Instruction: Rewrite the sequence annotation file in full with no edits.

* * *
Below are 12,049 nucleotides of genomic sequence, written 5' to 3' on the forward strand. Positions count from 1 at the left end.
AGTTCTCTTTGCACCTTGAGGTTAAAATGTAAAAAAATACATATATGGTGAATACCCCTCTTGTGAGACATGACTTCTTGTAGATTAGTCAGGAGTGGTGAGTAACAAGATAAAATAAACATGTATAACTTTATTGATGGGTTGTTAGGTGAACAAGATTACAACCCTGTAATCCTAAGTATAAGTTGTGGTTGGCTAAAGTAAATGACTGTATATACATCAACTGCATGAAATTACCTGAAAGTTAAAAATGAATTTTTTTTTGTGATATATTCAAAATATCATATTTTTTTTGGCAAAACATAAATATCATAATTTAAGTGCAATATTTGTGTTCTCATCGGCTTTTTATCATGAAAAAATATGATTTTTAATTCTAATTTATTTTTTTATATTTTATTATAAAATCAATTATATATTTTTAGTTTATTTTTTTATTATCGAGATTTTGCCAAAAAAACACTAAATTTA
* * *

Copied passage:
Below are 12,049 nucleotides of genomic sequence, written 5' to 3' on the forward strand. Positions count from 1 at the left end.
AGTTCTCTTTGCACCTTGAGGTTAAAATGTAAAAAAATACATATATGGTGAATACCCCTCTTGTGAGACATGACTTCTTGTAGATTAGTCAGGAGTGGTGAGTAACAAGATAAAATAAACATGTATAACTTTATTGATGGGTTGTTAGGTGAACAAGATTACAACCCTGTAATCCTAAGTATAAGTTGTGGTTGGCTAAAGTAAATGACTGTATATACATCAACTGCATGAAATTACCTGAAAGTTAAAAATGAATTTTTTTTTGTGATATATTCAAAATATCATATTTTTTTTGGCAAAACATAAATATCATAATTTAAGTGCAATATTTGTGTTCTCATCGGCTTTTTATCATGAAAAAATATGATTTTTAATTCTAATTTATTTTTTTATATTTTATTATAAAATCAATTATATATTTTTAGTTTATTTTTTTATTATCGAGATTTTGCCAAAAAAACACTAAATTTA